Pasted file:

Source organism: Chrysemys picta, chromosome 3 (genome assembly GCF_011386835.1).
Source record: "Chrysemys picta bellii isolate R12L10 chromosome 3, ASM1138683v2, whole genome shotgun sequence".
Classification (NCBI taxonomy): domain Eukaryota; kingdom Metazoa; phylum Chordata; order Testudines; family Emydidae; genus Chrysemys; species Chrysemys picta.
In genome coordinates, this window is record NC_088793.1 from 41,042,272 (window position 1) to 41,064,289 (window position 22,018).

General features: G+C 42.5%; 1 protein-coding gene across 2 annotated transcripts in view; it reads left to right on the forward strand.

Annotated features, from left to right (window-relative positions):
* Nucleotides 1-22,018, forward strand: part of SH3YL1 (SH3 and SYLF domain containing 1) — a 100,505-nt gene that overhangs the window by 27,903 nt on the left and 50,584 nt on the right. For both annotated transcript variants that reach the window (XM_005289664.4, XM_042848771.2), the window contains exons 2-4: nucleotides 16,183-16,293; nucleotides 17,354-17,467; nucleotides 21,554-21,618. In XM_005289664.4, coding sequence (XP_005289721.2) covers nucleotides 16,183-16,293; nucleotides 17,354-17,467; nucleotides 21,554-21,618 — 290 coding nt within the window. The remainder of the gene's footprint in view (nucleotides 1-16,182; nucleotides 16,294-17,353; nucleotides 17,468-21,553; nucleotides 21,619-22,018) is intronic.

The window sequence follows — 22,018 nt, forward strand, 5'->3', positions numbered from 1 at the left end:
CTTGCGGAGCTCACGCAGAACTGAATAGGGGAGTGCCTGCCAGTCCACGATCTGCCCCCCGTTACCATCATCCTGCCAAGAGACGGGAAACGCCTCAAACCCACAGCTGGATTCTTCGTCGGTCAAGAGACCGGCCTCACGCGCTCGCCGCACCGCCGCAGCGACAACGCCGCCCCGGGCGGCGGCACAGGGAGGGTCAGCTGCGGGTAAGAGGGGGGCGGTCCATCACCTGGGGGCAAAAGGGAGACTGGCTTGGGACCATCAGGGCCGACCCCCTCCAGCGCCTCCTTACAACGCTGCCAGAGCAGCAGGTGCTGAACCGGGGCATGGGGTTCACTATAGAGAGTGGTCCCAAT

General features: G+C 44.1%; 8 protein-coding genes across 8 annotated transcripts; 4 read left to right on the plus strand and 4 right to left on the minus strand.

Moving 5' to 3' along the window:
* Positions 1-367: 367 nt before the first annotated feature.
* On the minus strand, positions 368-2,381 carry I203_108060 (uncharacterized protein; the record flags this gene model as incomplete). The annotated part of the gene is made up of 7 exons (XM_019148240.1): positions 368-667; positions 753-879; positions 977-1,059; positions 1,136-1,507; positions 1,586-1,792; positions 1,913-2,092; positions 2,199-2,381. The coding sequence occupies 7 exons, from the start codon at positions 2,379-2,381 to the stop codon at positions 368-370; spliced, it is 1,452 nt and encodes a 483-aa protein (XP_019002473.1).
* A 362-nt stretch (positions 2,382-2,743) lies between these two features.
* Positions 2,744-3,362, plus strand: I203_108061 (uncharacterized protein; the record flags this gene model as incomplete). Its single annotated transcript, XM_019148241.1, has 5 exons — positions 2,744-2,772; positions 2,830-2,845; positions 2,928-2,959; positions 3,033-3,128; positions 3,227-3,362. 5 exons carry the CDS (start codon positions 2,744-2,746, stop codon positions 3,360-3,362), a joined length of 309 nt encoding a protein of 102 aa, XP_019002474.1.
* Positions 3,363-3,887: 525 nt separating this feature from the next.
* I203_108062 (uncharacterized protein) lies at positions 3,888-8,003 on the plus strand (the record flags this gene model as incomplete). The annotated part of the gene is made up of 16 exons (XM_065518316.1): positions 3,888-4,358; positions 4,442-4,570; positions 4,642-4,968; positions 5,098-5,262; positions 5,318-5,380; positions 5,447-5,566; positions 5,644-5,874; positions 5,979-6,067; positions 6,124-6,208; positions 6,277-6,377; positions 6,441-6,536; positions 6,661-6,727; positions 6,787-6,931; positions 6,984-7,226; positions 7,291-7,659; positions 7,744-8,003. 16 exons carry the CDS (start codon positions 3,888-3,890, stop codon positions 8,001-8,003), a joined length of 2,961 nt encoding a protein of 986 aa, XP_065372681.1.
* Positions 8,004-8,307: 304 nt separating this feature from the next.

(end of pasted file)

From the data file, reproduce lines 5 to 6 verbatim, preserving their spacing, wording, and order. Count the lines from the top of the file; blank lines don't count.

General features: G+C 42.5%; 1 protein-coding gene across 2 annotated transcripts in view; it reads left to right on the forward strand.

Annotated features, from left to right (window-relative positions):